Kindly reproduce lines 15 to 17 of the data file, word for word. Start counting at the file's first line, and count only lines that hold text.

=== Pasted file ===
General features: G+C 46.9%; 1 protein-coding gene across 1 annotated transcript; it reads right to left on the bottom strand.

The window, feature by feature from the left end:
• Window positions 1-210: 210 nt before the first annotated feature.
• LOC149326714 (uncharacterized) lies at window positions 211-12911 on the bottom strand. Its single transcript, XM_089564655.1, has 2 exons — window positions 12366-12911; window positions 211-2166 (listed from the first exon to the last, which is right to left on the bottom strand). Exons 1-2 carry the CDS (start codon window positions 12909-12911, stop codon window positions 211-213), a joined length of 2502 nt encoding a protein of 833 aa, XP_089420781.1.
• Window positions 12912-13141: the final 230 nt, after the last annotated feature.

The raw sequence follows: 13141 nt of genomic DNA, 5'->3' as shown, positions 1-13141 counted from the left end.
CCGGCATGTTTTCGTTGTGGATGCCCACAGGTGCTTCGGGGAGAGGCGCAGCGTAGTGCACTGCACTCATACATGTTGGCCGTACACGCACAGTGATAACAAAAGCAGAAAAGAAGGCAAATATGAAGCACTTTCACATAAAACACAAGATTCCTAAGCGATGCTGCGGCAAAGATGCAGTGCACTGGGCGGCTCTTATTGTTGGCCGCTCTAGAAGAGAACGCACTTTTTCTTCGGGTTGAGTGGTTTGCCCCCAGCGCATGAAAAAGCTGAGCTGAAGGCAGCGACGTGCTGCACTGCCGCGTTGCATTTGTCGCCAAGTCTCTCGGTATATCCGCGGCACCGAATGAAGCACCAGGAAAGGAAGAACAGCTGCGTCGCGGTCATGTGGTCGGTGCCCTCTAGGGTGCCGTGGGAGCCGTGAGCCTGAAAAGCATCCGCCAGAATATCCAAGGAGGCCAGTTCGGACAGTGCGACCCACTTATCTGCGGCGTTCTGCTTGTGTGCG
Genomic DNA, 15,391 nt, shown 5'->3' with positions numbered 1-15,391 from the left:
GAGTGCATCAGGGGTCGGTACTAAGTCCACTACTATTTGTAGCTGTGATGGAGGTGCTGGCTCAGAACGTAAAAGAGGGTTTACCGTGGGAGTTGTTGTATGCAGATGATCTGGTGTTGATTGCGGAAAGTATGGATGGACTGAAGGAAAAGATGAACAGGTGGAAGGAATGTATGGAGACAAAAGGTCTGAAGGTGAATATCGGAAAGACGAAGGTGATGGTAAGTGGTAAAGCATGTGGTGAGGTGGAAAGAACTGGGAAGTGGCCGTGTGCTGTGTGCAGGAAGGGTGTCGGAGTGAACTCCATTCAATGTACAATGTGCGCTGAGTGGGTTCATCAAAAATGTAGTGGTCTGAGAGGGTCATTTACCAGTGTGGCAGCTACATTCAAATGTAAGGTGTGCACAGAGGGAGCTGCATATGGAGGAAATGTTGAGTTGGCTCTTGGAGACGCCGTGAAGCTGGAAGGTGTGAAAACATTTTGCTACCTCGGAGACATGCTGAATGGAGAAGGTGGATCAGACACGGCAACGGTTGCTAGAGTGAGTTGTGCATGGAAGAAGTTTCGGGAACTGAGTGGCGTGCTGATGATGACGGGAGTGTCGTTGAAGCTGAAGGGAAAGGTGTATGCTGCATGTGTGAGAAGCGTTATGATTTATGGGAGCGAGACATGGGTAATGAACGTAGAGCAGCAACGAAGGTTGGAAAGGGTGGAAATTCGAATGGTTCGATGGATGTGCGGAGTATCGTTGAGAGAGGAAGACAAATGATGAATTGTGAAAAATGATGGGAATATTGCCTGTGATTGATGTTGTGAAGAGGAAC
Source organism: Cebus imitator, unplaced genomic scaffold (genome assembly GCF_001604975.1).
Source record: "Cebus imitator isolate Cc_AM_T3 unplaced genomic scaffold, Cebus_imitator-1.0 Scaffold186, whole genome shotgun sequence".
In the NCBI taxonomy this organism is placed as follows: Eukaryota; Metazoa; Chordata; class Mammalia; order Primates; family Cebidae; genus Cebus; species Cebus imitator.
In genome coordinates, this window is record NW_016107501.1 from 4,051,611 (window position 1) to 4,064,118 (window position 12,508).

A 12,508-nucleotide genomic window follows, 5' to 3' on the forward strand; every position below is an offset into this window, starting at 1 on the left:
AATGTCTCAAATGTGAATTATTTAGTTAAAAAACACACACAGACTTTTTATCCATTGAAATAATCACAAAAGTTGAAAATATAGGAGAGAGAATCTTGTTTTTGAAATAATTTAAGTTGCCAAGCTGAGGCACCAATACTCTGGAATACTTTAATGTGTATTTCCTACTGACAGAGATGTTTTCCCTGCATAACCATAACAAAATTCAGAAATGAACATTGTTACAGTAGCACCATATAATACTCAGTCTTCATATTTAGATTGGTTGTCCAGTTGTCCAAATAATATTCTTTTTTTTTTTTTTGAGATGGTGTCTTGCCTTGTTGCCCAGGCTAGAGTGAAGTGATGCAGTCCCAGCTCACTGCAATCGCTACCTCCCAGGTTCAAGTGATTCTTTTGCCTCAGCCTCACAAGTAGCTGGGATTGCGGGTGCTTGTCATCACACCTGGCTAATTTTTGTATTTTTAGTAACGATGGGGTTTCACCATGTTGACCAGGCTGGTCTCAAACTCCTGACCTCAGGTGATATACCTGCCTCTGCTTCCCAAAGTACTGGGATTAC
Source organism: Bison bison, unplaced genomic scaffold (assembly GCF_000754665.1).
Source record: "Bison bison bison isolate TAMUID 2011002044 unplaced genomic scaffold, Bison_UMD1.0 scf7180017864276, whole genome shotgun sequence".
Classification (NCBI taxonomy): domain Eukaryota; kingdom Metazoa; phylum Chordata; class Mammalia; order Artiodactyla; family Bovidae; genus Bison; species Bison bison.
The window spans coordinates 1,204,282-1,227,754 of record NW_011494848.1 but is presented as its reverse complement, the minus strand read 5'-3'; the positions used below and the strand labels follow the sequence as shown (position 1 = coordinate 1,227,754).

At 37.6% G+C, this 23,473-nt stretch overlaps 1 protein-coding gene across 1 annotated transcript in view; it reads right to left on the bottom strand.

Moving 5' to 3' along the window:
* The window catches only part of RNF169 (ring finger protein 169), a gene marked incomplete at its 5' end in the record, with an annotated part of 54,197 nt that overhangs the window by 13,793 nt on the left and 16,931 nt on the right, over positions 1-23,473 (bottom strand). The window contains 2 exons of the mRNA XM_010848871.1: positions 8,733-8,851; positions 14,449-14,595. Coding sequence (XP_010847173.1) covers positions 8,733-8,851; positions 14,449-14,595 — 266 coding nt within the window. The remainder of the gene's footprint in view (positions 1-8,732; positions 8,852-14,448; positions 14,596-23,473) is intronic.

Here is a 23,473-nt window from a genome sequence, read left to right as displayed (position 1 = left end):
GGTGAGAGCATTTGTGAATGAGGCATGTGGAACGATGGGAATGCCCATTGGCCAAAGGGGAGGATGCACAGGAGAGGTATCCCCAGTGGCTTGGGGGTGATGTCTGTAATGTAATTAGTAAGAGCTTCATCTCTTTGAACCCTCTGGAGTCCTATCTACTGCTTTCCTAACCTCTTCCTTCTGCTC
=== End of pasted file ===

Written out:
AATGTCTCAAATGTGAATTATTTAGTTAAAAAACACACACAGACTTTTTATCCATTGAAATAATCACAAAAGTTGAAAATATAGGAGAGAGAATCTTGTTTTTGAAATAATTTAAGTTGCCAAGCTGAGGCACCAATACTCTGGAATACTTTAATGTGTATTTCCTACTGACAGAGATGTTTTCCCTGCATAACCATAACAAAATTCAGAAATGAACATTGTTACAGTAGCACCATATAATACTCAGTCTTCATATTTAGATTGGTTGTCCAGTTGTCCAAATAATATTCTTTTTTTTTTTTTTGAGATGGTGTCTTGCCTTGTTGCCCAGGCTAGAGTGAAGTGATGCAGTCCCAGCTCACTGCAATCGCTACCTCCCAGGTTCAAGTGATTCTTTTGCCTCAGCCTCACAAGTAGCTGGGATTGCGGGTGCTTGTCATCACACCTGGCTAATTTTTGTATTTTTAGTAACGATGGGGTTTCACCATGTTGACCAGGCTGGTCTCAAACTCCTGACCTCAGGTGATATACCTGCCTCTGCTTCCCAAAGTACTGGGATTAC
Source organism: Bison bison, unplaced genomic scaffold (assembly GCF_000754665.1).
Source record: "Bison bison bison isolate TAMUID 2011002044 unplaced genomic scaffold, Bison_UMD1.0 scf7180017864276, whole genome shotgun sequence".